You worship a goddess with an undercut and a nose ring in place, and half lidded eyes under spectacles with a new black frame. I worship a god whose blouse has a zip on the back and whose hair is let down to fall straight by the shoulders which move in sync when she turns to greet board members.
To be a god must be to have eyes which seem unable to crinkle while smiling forcibly at you and giving the same words in answer, same words in the same tone to the congratulations of everyone else. You envy this divinity, because you have those eyes and answers anyway.
You thought it was just you but it seems like crying while leaving the house is regular for a lot of people you find yourself among. You thought it was just you, but its just as hard for everyone else sit in their own skin on green grass and in blue sarees.
It wouldn’t hurt this much if the gods didn’t find you so hard to talk to and if you stripped them of the pedestal you want them on. In this land, gods come in blue and with ears jeweled and eyes outlined with kohl, the men somewhere else with shades and tuxedos.

Tight skin around your sisters eyes in the morning is cruel reminder that last night is not forgotten. Arrange your face in the only way you know how. What could not be forgotten in a night spent in four familiar walls is lost in the three minutes it takes to reach the bus.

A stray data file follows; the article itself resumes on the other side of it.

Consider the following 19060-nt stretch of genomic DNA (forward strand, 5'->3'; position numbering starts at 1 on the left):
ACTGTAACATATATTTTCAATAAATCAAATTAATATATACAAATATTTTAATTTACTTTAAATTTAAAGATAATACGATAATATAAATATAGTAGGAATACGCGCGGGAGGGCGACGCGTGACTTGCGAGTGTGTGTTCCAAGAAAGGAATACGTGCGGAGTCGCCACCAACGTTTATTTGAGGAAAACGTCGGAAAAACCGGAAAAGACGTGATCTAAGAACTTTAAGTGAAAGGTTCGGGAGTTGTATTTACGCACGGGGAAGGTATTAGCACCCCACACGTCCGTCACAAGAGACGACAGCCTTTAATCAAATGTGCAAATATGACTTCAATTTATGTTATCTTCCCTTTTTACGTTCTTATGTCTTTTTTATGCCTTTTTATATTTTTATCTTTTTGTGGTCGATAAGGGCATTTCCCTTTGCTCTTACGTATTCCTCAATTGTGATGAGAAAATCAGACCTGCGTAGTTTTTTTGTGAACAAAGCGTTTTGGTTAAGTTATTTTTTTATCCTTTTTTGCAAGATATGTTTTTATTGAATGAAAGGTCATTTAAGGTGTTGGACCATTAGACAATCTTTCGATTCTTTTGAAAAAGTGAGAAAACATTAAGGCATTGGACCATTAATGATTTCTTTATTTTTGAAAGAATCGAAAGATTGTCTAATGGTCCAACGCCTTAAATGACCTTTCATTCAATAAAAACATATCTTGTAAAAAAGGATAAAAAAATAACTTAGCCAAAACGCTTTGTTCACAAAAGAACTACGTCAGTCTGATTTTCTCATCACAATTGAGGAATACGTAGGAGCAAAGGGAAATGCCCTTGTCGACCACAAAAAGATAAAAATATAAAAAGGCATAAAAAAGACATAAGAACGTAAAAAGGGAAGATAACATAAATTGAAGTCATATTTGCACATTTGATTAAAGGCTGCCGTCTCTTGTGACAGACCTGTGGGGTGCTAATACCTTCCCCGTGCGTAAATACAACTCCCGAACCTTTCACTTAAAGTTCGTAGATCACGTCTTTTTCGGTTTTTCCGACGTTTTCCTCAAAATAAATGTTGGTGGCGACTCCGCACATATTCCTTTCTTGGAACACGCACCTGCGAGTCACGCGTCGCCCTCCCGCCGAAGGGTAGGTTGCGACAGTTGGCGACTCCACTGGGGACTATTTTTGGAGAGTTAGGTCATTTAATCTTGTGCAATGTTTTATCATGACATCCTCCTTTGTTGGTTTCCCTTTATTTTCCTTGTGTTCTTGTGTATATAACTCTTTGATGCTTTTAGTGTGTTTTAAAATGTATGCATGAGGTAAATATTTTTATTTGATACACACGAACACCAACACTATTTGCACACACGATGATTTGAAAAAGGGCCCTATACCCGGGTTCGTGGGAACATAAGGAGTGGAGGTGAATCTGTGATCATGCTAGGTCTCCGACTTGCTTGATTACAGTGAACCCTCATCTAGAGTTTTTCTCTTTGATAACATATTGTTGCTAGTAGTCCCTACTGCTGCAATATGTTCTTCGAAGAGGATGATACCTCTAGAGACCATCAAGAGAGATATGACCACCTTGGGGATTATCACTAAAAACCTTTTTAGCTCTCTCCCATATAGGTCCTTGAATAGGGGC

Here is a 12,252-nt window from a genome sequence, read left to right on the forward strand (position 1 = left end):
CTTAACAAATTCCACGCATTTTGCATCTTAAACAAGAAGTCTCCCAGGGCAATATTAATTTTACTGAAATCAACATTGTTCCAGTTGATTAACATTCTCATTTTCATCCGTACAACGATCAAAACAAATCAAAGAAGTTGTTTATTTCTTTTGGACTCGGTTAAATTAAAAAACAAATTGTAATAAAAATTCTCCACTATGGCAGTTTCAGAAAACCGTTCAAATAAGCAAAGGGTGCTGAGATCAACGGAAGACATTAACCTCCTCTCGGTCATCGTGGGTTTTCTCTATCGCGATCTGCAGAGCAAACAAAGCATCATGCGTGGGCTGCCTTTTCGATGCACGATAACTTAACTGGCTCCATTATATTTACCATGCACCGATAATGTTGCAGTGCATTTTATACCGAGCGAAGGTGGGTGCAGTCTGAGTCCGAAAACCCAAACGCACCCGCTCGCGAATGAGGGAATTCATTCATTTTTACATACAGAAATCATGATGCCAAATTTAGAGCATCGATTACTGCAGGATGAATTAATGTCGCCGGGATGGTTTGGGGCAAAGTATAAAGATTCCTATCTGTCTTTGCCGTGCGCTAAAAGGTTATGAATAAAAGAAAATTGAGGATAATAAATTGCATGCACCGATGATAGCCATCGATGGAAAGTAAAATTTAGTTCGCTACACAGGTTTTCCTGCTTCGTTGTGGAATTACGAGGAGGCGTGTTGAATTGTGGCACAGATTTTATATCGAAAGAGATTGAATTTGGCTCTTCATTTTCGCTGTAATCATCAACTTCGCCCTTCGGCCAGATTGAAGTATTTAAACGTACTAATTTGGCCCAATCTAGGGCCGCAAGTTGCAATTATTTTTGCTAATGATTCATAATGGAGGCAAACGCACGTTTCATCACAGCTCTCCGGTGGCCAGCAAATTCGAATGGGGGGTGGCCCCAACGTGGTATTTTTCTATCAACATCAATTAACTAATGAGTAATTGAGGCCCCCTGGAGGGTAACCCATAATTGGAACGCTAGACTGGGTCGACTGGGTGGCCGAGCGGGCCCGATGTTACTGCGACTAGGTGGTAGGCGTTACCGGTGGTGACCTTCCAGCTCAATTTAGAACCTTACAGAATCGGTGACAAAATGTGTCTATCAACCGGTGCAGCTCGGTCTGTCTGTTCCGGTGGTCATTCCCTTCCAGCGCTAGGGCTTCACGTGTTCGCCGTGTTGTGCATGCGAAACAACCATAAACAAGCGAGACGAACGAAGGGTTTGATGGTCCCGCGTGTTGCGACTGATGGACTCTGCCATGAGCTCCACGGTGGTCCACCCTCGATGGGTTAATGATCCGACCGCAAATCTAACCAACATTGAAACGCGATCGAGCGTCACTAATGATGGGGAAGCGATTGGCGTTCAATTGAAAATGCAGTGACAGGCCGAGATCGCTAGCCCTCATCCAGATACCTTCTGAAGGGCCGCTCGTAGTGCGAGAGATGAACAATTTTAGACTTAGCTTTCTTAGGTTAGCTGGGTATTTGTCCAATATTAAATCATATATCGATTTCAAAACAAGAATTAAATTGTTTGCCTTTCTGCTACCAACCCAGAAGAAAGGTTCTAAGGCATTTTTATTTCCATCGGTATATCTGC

There’s a skirt over your skin and bag hanging from your shoulders. It’s cold. That guy at the other end of the seat catches your eye. Nod and smirk. Settle yourself down on your throne in the corner of the back seat. You are someone else entirely.

The planes shimmer and the windows rattle. There’s sonic over our heads and roaring in our ears in the afternoon on the terrace. The talking over the phone is the screeching of the wind through plastic partitions is the crunch of plastic and cellophane in the vegetable box of the refrigerator is noise and fuck, make it stop.

Of stars.

Its January and you can’t believe it yet.

If we are born under the stars, then some stars have died and the moon shines too bright trying to crack open the concrete of the night at 9.

You walk with stars girdled around your waist and eternity crowning your temples, and from my seat in the third row I can only clap you in and clap you out again. The ink I was meant to scribble down the astronomical equations of my future with slips through my fingers and leaves a trail on the runway behind the clicking of your heels.